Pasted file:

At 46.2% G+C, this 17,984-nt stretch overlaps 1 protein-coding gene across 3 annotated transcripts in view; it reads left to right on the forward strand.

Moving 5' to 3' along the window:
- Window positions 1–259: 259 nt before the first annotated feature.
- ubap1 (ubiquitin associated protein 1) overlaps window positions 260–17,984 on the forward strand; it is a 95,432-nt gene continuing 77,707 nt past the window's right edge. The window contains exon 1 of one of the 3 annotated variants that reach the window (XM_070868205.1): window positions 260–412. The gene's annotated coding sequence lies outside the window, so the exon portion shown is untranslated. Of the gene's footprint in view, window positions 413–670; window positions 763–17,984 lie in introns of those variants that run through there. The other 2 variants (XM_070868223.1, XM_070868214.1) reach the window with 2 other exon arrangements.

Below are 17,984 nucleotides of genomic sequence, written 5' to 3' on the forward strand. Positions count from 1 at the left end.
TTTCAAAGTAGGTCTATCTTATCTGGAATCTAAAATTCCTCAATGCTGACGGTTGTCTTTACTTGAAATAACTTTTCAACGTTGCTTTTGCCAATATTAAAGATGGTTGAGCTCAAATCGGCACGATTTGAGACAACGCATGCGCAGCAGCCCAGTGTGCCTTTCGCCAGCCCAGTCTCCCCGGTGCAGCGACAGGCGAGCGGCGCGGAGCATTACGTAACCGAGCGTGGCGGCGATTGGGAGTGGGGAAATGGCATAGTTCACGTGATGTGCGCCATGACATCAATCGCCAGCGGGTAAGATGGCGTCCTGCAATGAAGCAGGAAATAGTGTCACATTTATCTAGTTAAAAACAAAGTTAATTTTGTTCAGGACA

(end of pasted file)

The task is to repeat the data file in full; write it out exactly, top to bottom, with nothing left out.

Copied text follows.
At 46.2% G+C, this 17,984-nt stretch overlaps 1 protein-coding gene across 3 annotated transcripts in view; it reads left to right on the forward strand.

Moving 5' to 3' along the window:
- Window positions 1–259: 259 nt before the first annotated feature.
- ubap1 (ubiquitin associated protein 1) overlaps window positions 260–17,984 on the forward strand; it is a 95,432-nt gene continuing 77,707 nt past the window's right edge. The window contains exon 1 of one of the 3 annotated variants that reach the window (XM_070868205.1): window positions 260–412. The gene's annotated coding sequence lies outside the window, so the exon portion shown is untranslated. Of the gene's footprint in view, window positions 413–670; window positions 763–17,984 lie in introns of those variants that run through there. The other 2 variants (XM_070868223.1, XM_070868214.1) reach the window with 2 other exon arrangements.

Below are 17,984 nucleotides of genomic sequence, written 5' to 3' on the forward strand. Positions count from 1 at the left end.
TTTCAAAGTAGGTCTATCTTATCTGGAATCTAAAATTCCTCAATGCTGACGGTTGTCTTTACTTGAAATAACTTTTCAACGTTGCTTTTGCCAATATTAAAGATGGTTGAGCTCAAATCGGCACGATTTGAGACAACGCATGCGCAGCAGCCCAGTGTGCCTTTCGCCAGCCCAGTCTCCCCGGTGCAGCGACAGGCGAGCGGCGCGGAGCATTACGTAACCGAGCGTGGCGGCGATTGGGAGTGGGGAAATGGCATAGTTCACGTGATGTGCGCCATGACATCAATCGCCAGCGGGTAAGATGGCGTCCTGCAATGAAGCAGGAAATAGTGTCACATTTATCTAGTTAAAAACAAAGTTAATTTTGTTCAGGACA